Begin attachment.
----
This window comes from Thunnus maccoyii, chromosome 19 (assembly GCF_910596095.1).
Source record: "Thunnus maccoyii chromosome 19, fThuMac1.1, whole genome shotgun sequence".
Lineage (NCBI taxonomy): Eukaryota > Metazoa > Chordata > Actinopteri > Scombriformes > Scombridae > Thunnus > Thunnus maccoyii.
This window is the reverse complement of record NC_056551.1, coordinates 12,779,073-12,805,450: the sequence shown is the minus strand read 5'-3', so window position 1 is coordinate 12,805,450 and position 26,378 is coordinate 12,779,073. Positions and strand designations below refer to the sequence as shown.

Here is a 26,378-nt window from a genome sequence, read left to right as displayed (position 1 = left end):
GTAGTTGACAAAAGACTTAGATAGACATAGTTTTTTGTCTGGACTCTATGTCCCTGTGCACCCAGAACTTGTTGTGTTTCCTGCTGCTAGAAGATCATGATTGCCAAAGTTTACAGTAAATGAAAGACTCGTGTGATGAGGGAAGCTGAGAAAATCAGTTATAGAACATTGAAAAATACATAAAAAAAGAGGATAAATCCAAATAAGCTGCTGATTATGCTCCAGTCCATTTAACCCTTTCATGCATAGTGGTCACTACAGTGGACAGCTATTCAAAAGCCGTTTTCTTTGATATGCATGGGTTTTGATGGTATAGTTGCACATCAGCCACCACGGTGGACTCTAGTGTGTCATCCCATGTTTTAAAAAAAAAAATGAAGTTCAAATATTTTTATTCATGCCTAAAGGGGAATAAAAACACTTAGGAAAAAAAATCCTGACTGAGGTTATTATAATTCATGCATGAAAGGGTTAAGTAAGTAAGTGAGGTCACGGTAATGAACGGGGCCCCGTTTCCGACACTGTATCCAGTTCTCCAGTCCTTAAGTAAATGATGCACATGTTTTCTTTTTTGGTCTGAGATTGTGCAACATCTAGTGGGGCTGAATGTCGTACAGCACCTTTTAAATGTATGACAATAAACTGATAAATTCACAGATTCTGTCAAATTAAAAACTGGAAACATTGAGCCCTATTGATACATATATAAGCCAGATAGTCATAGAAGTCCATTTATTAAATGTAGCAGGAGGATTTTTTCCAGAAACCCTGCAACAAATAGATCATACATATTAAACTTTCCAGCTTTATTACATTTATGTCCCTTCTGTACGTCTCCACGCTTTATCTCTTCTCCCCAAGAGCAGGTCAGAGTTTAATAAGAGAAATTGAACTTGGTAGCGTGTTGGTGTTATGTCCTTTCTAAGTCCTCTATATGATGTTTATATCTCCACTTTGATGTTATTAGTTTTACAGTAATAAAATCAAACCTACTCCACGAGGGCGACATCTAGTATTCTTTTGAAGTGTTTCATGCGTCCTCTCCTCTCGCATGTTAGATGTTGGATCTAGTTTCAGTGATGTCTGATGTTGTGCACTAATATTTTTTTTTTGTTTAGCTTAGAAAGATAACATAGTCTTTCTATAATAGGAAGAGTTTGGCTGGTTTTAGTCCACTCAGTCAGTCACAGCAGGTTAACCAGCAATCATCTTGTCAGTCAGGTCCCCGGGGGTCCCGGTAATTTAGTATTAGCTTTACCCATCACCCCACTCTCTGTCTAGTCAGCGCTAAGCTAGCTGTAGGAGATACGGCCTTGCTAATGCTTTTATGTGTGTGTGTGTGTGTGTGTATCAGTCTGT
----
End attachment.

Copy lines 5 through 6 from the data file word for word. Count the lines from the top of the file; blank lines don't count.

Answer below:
Here is a 26,378-nt window from a genome sequence, read left to right as displayed (position 1 = left end):
GTAGTTGACAAAAGACTTAGATAGACATAGTTTTTTGTCTGGACTCTATGTCCCTGTGCACCCAGAACTTGTTGTGTTTCCTGCTGCTAGAAGATCATGATTGCCAAAGTTTACAGTAAATGAAAGACTCGTGTGATGAGGGAAGCTGAGAAAATCAGTTATAGAACATTGAAAAATACATAAAAAAAGAGGATAAATCCAAATAAGCTGCTGATTATGCTCCAGTCCATTTAACCCTTTCATGCATAGTGGTCACTACAGTGGACAGCTATTCAAAAGCCGTTTTCTTTGATATGCATGGGTTTTGATGGTATAGTTGCACATCAGCCACCACGGTGGACTCTAGTGTGTCATCCCATGTTTTAAAAAAAAAAATGAAGTTCAAATATTTTTATTCATGCCTAAAGGGGAATAAAAACACTTAGGAAAAAAAATCCTGACTGAGGTTATTATAATTCATGCATGAAAGGGTTAAGTAAGTAAGTGAGGTCACGGTAATGAACGGGGCCCCGTTTCCGACACTGTATCCAGTTCTCCAGTCCTTAAGTAAATGATGCACATGTTTTCTTTTTTGGTCTGAGATTGTGCAACATCTAGTGGGGCTGAATGTCGTACAGCACCTTTTAAATGTATGACAATAAACTGATAAATTCACAGATTCTGTCAAATTAAAAACTGGAAACATTGAGCCCTATTGATACATATATAAGCCAGATAGTCATAGAAGTCCATTTATTAAATGTAGCAGGAGGATTTTTTCCAGAAACCCTGCAACAAATAGATCATACATATTAAACTTTCCAGCTTTATTACATTTATGTCCCTTCTGTACGTCTCCACGCTTTATCTCTTCTCCCCAAGAGCAGGTCAGAGTTTAATAAGAGAAATTGAACTTGGTAGCGTGTTGGTGTTATGTCCTTTCTAAGTCCTCTATATGATGTTTATATCTCCACTTTGATGTTATTAGTTTTACAGTAATAAAATCAAACCTACTCCACGAGGGCGACATCTAGTATTCTTTTGAAGTGTTTCATGCGTCCTCTCCTCTCGCATGTTAGATGTTGGATCTAGTTTCAGTGATGTCTGATGTTGTGCACTAATATTTTTTTTTTGTTTAGCTTAGAAAGATAACATAGTCTTTCTATAATAGGAAGAGTTTGGCTGGTTTTAGTCCACTCAGTCAGTCACAGCAGGTTAACCAGCAATCATCTTGTCAGTCAGGTCCCCGGGGGTCCCGGTAATTTAGTATTAGCTTTACCCATCACCCCACTCTCTGTCTAGTCAGCGCTAAGCTAGCTGTAGGAGATACGGCCTTGCTAATGCTTTTATGTGTGTGTGTGTGTGTGTGTATCAGTCTGT